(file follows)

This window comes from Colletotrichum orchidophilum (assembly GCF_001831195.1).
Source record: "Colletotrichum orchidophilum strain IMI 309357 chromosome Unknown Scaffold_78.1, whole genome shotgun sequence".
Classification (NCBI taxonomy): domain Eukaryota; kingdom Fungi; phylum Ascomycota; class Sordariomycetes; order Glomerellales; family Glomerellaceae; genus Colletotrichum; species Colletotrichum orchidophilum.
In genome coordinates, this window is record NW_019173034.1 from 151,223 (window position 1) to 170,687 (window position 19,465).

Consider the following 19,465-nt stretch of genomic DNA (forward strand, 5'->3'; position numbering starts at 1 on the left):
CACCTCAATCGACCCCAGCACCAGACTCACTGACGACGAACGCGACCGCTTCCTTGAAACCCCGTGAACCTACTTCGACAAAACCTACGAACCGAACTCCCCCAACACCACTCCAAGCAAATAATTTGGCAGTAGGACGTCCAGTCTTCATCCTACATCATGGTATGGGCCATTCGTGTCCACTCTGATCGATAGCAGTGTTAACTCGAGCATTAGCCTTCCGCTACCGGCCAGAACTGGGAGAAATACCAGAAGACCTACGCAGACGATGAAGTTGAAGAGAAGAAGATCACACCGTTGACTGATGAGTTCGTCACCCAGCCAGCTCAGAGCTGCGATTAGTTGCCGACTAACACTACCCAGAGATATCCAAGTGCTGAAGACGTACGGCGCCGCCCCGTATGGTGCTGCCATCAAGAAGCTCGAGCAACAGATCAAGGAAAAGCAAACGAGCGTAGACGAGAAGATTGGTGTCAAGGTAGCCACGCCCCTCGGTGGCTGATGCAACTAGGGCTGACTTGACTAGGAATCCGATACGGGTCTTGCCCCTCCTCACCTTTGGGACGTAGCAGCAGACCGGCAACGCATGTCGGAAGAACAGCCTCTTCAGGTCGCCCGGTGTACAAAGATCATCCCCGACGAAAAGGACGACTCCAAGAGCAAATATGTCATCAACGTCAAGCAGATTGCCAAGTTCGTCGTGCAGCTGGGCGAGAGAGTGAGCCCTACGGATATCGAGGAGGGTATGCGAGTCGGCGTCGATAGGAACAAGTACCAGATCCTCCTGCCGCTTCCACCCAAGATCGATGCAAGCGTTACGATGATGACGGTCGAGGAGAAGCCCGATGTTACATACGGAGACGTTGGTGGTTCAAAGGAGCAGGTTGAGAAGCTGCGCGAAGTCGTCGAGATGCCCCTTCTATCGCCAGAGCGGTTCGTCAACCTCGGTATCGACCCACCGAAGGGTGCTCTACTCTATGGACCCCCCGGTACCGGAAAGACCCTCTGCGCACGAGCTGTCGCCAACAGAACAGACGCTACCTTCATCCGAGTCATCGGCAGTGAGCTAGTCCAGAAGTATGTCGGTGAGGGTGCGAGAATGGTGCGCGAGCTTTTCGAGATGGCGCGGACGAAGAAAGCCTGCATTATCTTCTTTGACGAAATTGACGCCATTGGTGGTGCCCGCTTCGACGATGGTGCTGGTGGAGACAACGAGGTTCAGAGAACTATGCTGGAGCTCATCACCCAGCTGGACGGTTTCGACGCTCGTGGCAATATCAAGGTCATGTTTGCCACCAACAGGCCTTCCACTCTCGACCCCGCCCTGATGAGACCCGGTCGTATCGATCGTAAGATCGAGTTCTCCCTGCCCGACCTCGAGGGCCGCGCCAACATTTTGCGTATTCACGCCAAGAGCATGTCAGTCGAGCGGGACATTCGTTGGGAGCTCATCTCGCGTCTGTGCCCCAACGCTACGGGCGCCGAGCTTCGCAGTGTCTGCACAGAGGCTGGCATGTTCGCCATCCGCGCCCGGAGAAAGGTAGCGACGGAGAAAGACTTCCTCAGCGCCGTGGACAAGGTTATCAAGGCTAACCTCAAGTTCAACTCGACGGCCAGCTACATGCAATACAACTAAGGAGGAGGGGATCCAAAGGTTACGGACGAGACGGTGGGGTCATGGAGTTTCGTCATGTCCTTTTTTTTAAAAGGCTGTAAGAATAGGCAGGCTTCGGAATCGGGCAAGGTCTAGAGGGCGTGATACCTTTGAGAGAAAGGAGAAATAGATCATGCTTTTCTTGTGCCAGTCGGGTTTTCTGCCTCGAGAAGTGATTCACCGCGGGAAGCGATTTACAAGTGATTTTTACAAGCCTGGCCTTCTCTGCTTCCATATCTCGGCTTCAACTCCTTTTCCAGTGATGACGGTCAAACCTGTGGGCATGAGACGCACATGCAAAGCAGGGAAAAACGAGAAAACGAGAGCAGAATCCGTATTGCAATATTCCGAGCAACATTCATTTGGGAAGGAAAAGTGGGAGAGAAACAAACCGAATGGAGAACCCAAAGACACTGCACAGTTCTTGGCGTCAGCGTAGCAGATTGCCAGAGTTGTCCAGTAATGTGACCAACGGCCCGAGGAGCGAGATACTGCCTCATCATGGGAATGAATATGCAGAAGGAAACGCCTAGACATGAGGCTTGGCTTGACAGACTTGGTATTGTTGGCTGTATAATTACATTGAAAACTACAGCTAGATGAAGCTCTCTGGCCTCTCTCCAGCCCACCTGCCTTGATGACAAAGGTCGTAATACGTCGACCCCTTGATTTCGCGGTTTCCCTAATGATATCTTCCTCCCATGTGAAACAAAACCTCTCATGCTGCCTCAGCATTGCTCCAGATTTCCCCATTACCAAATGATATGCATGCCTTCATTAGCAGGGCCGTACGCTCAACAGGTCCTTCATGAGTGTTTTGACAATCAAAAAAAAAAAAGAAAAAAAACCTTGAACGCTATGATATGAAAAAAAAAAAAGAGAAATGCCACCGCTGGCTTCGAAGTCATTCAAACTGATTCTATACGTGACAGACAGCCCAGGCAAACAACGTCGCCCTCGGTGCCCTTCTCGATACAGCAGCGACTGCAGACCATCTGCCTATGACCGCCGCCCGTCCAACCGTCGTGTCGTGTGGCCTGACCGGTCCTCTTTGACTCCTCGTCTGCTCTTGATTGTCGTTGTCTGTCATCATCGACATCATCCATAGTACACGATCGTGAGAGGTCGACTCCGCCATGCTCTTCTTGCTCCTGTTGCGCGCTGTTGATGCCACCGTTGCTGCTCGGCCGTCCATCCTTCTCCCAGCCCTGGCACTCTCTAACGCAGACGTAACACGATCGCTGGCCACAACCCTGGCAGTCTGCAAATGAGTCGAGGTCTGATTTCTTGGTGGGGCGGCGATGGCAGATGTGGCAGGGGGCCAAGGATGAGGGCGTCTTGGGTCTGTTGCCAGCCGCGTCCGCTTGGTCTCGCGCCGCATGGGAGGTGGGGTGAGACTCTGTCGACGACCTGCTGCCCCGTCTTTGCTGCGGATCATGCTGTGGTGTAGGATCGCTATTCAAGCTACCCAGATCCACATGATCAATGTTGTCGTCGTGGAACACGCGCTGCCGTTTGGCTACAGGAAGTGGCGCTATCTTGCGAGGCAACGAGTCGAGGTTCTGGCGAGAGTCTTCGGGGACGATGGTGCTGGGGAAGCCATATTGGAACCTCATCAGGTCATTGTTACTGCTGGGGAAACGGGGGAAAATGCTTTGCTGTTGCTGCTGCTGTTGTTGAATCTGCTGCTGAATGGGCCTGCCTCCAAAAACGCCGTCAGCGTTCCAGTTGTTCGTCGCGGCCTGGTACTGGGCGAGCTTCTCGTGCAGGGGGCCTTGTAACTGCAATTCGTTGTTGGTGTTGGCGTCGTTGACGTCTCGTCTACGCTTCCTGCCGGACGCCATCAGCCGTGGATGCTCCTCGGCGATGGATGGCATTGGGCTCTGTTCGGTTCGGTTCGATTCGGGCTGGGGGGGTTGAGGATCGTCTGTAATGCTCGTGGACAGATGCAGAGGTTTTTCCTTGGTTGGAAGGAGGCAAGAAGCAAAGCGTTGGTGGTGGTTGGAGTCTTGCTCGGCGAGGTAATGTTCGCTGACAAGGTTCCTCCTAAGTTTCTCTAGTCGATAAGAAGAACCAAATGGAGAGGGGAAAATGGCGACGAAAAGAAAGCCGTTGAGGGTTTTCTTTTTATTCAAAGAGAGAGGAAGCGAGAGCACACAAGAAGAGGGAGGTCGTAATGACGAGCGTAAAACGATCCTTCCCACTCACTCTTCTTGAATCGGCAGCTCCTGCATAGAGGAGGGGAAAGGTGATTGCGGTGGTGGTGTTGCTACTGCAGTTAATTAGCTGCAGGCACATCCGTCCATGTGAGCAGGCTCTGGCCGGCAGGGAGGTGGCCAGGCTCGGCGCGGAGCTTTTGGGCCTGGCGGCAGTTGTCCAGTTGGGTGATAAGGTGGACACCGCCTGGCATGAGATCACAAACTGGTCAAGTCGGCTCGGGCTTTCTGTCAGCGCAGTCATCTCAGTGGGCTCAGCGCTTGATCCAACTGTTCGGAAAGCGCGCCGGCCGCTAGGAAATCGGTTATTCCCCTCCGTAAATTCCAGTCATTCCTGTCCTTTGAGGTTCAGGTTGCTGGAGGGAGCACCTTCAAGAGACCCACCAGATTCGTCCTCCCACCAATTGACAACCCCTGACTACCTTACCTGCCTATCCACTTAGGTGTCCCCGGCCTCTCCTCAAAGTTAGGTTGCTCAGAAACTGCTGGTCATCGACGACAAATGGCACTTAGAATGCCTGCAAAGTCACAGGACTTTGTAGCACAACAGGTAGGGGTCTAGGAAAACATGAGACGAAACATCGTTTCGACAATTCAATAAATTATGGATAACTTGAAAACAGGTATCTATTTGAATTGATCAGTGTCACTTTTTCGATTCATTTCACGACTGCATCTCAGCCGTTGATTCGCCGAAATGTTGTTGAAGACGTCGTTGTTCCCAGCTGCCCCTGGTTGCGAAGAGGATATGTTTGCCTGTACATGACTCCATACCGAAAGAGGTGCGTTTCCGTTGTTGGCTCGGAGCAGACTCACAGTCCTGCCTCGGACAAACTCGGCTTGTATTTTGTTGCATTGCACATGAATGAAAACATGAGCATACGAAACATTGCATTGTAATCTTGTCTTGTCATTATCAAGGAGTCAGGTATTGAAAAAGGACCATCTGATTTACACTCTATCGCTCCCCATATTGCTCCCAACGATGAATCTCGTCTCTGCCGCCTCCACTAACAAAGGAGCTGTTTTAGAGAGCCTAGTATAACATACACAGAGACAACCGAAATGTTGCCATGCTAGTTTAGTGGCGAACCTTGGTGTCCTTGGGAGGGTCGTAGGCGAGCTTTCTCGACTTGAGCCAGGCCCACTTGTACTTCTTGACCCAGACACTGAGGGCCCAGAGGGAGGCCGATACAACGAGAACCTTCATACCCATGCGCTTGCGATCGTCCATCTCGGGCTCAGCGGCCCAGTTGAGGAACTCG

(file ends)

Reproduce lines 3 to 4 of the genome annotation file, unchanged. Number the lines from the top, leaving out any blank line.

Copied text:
Classification (NCBI taxonomy): domain Eukaryota; kingdom Fungi; phylum Ascomycota; class Sordariomycetes; order Glomerellales; family Glomerellaceae; genus Colletotrichum; species Colletotrichum orchidophilum.
In genome coordinates, this window is record NW_019173034.1 from 151,223 (window position 1) to 170,687 (window position 19,465).